“Bear ye one another’s burdens, and so fulfill the law of Christ—Gal. 6:2.” It has been pointed out that, in the Greek, the apostle uses two different words, when he refers to the burdens that must be borne by the individual Christian, and those which can be shared with others.

In Gal. 6:5, he uses a word that describes a soldier’s kit, which the soldier alone is expected to carry. In Gal. 6:2, he uses a word which describes a series of packages, some of which may be carried by others. And so the Scripture which we are now examining speaks of a sacred and most helpful ministry which is within reach of us all. “Bear ye one another’s burdens.”

A concrete illustration of how that ministry may be exercised, and a description of the person who is fitted to exercise it, is given in Gal. 6:1: “Brethren, if a man be overtaken in a fault…restore such an one in the spirit of meekness: considering thyself, lest thou also be tempted.” Three questions arise in this verse:

(a) What is to be done: “If a man be overtaken in a fault…restore such an one.”  The word translated “restore” is a surgical term, and is used of the re-setting of a fractured bone or dislocated limb—operations which call for the tenderest touch and most qualified skill.”

(b) Who is to do it? “Ye which are spiritual.”  The physician required for this task must be truly spiritual.

(c) How is he to do it? “In the spirit of meekness,” ever bearing in mind his own liability to be similarly tempted. He comes alongside his erring brother, and with gentleness and a lowly heart, fulfills the law of Christ.

“Softly he toucheth for the reed is tender, wisely enkindles for the flame is low.”

In v. 2, Paul passes from iniquities to infirmities, from transgression to weakness. Here, in a thousand ways, we can help each other. For example: to a person who is carrying a heavy burden on mind or heart, it is often a relief to reveal it to some Christian friend; or, in some cases of extreme perplexity, to ask the counsel of some wise servant of God. It goes without saying that the person thus trusted will be absolutely loyal to the one who confides in him.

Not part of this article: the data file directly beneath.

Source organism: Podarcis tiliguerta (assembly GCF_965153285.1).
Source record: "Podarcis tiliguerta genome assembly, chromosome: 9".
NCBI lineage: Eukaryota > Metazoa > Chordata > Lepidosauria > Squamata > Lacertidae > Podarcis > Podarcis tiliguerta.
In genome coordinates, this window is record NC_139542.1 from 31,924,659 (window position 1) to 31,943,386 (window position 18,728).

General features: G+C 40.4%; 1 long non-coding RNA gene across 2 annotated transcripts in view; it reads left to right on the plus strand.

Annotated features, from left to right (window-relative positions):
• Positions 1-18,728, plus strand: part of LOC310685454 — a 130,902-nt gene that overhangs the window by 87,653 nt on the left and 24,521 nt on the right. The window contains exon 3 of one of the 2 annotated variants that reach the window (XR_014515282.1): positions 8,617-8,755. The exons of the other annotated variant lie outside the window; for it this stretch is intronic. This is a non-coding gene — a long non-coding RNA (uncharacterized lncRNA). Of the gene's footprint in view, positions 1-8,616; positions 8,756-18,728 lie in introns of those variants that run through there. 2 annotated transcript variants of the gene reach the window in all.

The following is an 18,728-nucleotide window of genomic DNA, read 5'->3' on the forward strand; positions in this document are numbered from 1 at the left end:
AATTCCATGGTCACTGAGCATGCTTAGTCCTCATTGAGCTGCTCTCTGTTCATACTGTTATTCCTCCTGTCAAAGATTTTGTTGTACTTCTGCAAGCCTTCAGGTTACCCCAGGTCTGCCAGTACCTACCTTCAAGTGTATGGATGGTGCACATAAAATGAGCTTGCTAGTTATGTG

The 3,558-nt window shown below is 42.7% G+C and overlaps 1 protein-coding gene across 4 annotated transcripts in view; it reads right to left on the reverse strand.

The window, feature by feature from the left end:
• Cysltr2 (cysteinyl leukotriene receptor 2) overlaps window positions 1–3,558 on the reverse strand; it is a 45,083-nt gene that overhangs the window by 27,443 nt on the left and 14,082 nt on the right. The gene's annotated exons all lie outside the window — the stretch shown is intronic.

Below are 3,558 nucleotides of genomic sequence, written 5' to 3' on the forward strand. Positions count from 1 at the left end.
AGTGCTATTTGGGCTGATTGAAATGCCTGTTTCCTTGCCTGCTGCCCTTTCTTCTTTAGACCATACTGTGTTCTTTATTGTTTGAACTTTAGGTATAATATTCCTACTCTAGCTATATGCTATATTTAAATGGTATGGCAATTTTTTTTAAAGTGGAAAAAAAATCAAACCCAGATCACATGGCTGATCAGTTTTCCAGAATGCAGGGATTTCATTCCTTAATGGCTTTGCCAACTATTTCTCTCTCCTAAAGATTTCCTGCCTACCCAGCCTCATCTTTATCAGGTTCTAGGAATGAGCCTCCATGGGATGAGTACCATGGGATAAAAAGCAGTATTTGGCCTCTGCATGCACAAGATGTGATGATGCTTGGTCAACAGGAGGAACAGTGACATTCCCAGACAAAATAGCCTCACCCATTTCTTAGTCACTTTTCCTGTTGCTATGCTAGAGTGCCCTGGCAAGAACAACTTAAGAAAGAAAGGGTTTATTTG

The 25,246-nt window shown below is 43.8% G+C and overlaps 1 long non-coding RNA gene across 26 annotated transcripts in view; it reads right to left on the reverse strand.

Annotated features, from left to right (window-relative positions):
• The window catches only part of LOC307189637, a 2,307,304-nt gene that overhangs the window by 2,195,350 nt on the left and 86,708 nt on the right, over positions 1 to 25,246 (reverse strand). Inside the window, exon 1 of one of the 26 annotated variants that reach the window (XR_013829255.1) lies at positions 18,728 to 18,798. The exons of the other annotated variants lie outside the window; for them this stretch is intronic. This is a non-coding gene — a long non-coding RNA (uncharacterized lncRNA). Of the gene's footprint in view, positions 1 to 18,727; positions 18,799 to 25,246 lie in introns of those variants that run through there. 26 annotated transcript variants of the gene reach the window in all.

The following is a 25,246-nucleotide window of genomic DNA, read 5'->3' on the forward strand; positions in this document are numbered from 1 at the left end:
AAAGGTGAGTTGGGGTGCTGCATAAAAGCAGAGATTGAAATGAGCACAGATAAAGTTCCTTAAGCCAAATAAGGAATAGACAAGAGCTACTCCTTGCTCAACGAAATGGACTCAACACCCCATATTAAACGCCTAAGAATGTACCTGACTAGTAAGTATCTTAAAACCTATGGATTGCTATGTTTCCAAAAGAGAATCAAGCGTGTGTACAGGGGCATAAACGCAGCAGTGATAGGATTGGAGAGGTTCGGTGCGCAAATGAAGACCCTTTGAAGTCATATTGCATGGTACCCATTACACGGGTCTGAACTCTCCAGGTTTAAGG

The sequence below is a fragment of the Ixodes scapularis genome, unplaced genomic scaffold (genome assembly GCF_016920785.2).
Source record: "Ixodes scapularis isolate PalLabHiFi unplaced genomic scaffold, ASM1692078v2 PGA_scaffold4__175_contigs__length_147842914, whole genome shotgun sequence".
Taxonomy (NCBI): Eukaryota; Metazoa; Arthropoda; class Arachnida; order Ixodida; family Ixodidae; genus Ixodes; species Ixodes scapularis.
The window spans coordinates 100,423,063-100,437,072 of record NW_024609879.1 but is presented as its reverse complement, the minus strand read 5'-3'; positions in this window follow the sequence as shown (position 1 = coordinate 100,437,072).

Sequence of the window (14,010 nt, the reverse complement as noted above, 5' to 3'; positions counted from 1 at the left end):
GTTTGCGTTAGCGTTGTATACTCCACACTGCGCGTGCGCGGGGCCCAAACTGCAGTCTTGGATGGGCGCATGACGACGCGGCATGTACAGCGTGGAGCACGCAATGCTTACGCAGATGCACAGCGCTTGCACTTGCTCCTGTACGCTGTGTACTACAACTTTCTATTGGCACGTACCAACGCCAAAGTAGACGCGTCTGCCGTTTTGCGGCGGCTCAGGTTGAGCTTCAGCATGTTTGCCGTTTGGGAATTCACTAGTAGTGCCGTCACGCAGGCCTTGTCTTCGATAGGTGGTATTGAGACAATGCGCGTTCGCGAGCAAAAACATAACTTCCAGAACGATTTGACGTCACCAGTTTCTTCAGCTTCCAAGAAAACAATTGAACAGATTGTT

“Cast thy burden on the Lord, and He shall sustain thee—Ps. 55:22.” The Scotch version is very expressive: “Fling ‘yer care on Him; for He alane can haud ye straight.” Carefully note that this Scripture does NOT say: “Cast thy burden on the Lord, and He shall sustain it.”  The promise is that He shall sustain not only it, but thee.

Henry Moorhouse, when heavily pressed on one occasion, had the meaning of these beautiful words suddenly flashed upon his soul. His daughter, who was a paralytic, was sitting in her chair as he entered the house with a package for his wife: Going up to the little lass and kissing her, he asked, ‘Where is mother?” “Mother is upstairs.” “Well, I have a package for her.” “Let me carry the package to mother.” “Why, Minnie dear, how can you carry the package; you cannot carry yourself.” With a smile on her face, Minnie said, “Oh, no, papa; but you give me the package, and I will carry the package, and you will carry me.” There is surely a great lesson for us here.

“Cast thy burden on the Lord:" What then? Will He bear it while I go free? Nay, weary would, not thus doth read the Word: “He will sustain”—not it, but thee. The burden is still thine: it is thy gift, bestowed by Him who knoweth all thy need: But now the everlasting arms shall lift and fold thee close—and thou shalt rest indeed.”

It is helpful to compare this heavenly counsel with two similar ones in the N. T.—I Pet. 5:7 and Phil. 4:6-7. These may be summarized thus: (a) What we are do: “Cast all our care upon God.” (b) How are we do it? “by prayer and supplication.”  (c) Why we are to do it: “Because he careth for you.”  He has you on His heart.

And the counsel is all inclusive: “Casting all your care upon Him”—heart cares, domestic cares, business cares, small cares, great cares—every conceivable kind of care. Let us always remember that there is nothing too great for His power—Jer. 32:17. Nothing too insignificant for His love—Matt. 10:30. “What a Friend We Have in Jesus!”

JUNE-JULY 2017  The Fundamentalist Digest; Permission granted for reprint, so long as proper credit is given. The above item is a sample of the numerous timely articles that are contained in the bi-monthly issues of The Fundamentalist Digest.